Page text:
"Irreconcilable Images," the current exhibition of photographic images by Kevin O'Leary at Arcature Fine Art in Palm Beach, is a memorable event that examines the curious aesthetic merits of places and people that often display an inherent incompatibility, either by their irreconcilableness of circumstances, through images that initiate a double take, or by portraying juxtapositions taken by snap judgment of perspectives that offer the viewer a novel slant on otherwise familiar territory.
O'Leary, born in Montreal, Quebec in 1954, clearly has kept his eyes open and his camera ready to document key moments, as this collection of photographs provides undisputed evidence of many years of professional experience leading up to this fascinating show. As a young boy, he aspired to become a photographer and was a member of the photo club at Nepean High School in Ottawa, when he bought himself a Soviet Zenit camera and began to develop his own photos. Advised by his stepfather that to be a professional photographer was not financially viable or a stable career and that only a small percentage of photographers achieve fame and fortune, he put his artistic aspirations on hold and eventually earned an MBA in entrepreneurship at the University of Western Ontario in 1980. What followed was a string of highly successful business ventures in software and private equity, as well as his current presence on "Shark Tank," the TV program that showcases aspiring entrepreneurs, who as contestants make presentations to a panel of "shark" investors, hoping to persuade them to finance their products, among others, which serendipitously enabled O'Leary to seriously pursue interests beyond his vocation, including cooking, winemaking, playing guitar and photography. He cites his prosperous business career for giving him "ample time and resources" to further explore his "real passion" for photography. He also has a large collection of vintage cameras, including one of his most prized, a Leica M3. He has shot hundreds of thousands of photographs and produced over 300,000 negatives throughout his lifetime. Like many successful artists, from Damien Hirst to Dale Chihuly, O'Leary is a serious collector of objects and art. He also is a thoughtful and informed investor in photography by other artists with a concentration on Canadian photographers, including works by Edward Burtynsky, Barbara Cole and Joshua Jensen-Nagle.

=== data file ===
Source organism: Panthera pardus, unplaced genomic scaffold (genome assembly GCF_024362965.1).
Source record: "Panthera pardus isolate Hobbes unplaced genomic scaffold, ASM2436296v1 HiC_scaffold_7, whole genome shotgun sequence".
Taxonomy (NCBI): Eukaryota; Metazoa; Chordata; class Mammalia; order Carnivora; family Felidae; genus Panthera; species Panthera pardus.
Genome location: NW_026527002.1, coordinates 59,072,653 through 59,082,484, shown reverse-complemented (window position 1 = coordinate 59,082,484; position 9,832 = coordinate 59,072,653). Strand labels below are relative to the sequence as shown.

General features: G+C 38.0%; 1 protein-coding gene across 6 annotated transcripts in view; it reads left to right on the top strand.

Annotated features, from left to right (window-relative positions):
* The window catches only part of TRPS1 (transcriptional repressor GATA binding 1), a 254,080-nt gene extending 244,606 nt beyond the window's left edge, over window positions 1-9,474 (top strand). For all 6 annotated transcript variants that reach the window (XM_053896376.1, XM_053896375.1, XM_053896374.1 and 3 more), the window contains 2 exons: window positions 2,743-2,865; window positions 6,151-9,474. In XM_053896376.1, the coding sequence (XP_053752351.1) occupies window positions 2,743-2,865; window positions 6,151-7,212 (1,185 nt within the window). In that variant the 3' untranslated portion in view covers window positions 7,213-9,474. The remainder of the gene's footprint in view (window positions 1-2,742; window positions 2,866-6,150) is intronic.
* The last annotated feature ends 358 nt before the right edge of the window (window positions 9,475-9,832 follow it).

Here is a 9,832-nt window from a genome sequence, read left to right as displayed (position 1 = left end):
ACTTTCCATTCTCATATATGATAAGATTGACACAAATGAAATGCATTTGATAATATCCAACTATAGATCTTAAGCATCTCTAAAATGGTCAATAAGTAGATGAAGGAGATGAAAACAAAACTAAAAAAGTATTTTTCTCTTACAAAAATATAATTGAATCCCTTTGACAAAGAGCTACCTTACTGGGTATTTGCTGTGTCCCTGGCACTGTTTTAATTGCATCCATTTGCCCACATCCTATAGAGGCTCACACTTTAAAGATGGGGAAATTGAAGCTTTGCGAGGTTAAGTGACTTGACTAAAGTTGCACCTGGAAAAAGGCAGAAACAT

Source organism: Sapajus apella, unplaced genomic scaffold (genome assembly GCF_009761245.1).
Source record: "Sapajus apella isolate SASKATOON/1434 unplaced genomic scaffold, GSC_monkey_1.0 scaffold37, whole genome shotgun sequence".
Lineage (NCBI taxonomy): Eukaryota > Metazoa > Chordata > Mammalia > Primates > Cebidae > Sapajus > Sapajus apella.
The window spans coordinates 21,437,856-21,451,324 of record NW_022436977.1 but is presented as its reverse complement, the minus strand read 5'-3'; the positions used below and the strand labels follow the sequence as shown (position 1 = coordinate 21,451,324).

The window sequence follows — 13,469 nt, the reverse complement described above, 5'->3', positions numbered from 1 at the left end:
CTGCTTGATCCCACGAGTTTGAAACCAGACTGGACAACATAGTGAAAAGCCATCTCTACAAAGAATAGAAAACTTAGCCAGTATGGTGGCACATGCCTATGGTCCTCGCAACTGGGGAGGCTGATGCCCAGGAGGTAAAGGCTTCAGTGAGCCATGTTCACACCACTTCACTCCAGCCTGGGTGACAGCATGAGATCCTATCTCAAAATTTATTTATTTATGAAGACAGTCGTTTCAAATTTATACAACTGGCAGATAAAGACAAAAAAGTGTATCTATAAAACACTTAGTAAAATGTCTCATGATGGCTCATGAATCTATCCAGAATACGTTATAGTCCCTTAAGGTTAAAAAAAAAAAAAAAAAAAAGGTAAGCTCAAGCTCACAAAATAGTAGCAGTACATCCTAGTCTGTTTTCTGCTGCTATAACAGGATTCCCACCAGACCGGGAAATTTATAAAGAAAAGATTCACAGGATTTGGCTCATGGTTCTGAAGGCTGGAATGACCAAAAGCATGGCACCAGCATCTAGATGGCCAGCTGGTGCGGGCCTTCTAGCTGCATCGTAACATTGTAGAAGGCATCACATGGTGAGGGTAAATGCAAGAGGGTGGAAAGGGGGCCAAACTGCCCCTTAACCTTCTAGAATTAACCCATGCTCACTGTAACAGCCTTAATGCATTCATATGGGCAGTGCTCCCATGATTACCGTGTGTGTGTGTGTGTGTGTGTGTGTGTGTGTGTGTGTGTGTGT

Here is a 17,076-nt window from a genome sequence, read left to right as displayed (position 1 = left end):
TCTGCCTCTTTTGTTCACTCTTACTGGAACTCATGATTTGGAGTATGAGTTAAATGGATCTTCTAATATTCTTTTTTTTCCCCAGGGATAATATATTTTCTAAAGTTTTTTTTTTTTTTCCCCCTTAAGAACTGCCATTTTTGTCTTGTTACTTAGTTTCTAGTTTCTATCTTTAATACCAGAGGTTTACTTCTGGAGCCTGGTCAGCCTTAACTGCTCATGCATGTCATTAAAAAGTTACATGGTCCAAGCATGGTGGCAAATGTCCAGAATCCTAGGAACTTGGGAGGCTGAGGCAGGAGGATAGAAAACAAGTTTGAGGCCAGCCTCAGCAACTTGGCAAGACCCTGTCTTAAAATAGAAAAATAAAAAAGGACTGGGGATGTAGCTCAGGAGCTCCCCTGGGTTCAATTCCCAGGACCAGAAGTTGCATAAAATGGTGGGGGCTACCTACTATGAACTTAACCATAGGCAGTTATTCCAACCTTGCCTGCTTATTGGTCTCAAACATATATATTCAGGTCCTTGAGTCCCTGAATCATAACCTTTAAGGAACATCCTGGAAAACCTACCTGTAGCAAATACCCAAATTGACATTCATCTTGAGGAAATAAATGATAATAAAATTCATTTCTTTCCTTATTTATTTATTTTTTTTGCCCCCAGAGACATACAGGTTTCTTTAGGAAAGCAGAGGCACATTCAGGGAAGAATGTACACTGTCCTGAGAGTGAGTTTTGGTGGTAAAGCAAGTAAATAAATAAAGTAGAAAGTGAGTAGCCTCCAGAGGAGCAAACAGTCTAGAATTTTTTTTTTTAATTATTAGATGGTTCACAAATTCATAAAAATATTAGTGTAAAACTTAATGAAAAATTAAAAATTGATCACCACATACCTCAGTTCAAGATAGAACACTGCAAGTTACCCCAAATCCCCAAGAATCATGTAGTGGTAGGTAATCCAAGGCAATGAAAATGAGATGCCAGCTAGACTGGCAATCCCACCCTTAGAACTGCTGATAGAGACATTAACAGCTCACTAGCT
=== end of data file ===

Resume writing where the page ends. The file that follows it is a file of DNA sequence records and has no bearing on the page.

It is likely that O'Leary's time spent traveling due to his stepfather's position with the UN's International Labour Organization had a strong influence on his work as a photographer. He moved frequently, living in many exotic places, including Cambodia, Tunisia and Cyprus, where he learned about world cultures and certainly encountered exciting and provocative imagery that is a universal theme in his photographs. The show at Arcature Fine Art combines the foreign and unusual while alerting the viewer to a sense of foreboding about what you are seeing. O'Leary follows a great tradition of master photographers whose impact becomes a hallmark of timelessness. His work spans a multitude of decades and geographies that have a common denominator of exquisite compositional juxtapositions.